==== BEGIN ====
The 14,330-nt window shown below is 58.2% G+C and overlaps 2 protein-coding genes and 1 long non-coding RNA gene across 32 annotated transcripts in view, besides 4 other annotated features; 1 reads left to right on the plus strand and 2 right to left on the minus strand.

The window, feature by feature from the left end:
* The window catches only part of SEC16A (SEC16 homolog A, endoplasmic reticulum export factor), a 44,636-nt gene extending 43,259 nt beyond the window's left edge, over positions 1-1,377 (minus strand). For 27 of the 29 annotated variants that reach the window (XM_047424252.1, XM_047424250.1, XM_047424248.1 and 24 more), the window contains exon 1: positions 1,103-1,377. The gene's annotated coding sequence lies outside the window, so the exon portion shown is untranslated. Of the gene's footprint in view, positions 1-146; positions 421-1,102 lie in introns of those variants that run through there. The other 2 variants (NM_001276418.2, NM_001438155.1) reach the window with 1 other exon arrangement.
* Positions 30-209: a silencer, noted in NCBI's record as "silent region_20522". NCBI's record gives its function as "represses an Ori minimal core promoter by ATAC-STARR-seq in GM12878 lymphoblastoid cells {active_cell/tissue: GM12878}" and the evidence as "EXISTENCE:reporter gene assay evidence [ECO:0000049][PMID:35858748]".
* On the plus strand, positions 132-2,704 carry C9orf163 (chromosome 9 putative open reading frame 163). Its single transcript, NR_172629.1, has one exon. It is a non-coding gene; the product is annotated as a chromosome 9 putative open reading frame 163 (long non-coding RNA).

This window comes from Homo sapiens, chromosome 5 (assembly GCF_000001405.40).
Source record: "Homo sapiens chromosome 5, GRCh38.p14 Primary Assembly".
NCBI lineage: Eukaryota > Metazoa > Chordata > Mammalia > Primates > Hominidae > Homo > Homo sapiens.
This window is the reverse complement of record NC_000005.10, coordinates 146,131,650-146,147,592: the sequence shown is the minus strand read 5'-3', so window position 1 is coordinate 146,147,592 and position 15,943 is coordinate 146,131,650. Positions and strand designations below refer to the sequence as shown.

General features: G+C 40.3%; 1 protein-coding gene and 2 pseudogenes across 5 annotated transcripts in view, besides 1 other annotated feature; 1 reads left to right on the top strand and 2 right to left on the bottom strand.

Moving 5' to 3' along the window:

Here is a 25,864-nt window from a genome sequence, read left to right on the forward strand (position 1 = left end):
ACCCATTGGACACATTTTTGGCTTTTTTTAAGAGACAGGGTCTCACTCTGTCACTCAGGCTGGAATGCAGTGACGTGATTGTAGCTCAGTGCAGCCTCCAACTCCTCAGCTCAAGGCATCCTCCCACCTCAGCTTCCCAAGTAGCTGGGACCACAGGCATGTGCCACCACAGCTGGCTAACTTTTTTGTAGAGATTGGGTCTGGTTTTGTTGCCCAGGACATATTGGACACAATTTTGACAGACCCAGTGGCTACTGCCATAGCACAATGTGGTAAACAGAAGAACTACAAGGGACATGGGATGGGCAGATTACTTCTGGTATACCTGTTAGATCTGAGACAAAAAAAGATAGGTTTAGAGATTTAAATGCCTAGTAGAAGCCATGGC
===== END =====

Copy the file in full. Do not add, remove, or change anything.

The 14,330-nt window shown below is 58.2% G+C and overlaps 2 protein-coding genes and 1 long non-coding RNA gene across 32 annotated transcripts in view, besides 4 other annotated features; 1 reads left to right on the plus strand and 2 right to left on the minus strand.

The window, feature by feature from the left end:
* The window catches only part of SEC16A (SEC16 homolog A, endoplasmic reticulum export factor), a 44,636-nt gene extending 43,259 nt beyond the window's left edge, over positions 1-1,377 (minus strand). For 27 of the 29 annotated variants that reach the window (XM_047424252.1, XM_047424250.1, XM_047424248.1 and 24 more), the window contains exon 1: positions 1,103-1,377. The gene's annotated coding sequence lies outside the window, so the exon portion shown is untranslated. Of the gene's footprint in view, positions 1-146; positions 421-1,102 lie in introns of those variants that run through there. The other 2 variants (NM_001276418.2, NM_001438155.1) reach the window with 1 other exon arrangement.
* Positions 30-209: a silencer, noted in NCBI's record as "silent region_20522". NCBI's record gives its function as "represses an Ori minimal core promoter by ATAC-STARR-seq in GM12878 lymphoblastoid cells {active_cell/tissue: GM12878}" and the evidence as "EXISTENCE:reporter gene assay evidence [ECO:0000049][PMID:35858748]".
* On the plus strand, positions 132-2,704 carry C9orf163 (chromosome 9 putative open reading frame 163). Its single transcript, NR_172629.1, has one exon. It is a non-coding gene; the product is annotated as a chromosome 9 putative open reading frame 163 (long non-coding RNA).

This window comes from Homo sapiens, chromosome 5 (assembly GCF_000001405.40).
Source record: "Homo sapiens chromosome 5, GRCh38.p14 Primary Assembly".
NCBI lineage: Eukaryota > Metazoa > Chordata > Mammalia > Primates > Hominidae > Homo > Homo sapiens.
This window is the reverse complement of record NC_000005.10, coordinates 146,131,650-146,147,592: the sequence shown is the minus strand read 5'-3', so window position 1 is coordinate 146,147,592 and position 15,943 is coordinate 146,131,650. Positions and strand designations below refer to the sequence as shown.

General features: G+C 40.3%; 1 protein-coding gene and 2 pseudogenes across 5 annotated transcripts in view, besides 1 other annotated feature; 1 reads left to right on the top strand and 2 right to left on the bottom strand.

Moving 5' to 3' along the window:

Here is a 25,864-nt window from a genome sequence, read left to right on the forward strand (position 1 = left end):
ACCCATTGGACACATTTTTGGCTTTTTTTAAGAGACAGGGTCTCACTCTGTCACTCAGGCTGGAATGCAGTGACGTGATTGTAGCTCAGTGCAGCCTCCAACTCCTCAGCTCAAGGCATCCTCCCACCTCAGCTTCCCAAGTAGCTGGGACCACAGGCATGTGCCACCACAGCTGGCTAACTTTTTTGTAGAGATTGGGTCTGGTTTTGTTGCCCAGGACATATTGGACACAATTTTGACAGACCCAGTGGCTACTGCCATAGCACAATGTGGTAAACAGAAGAACTACAAGGGACATGGGATGGGCAGATTACTTCTGGTATACCTGTTAGATCTGAGACAAAAAAAGATAGGTTTAGAGATTTAAATGCCTAGTAGAAGCCATGGC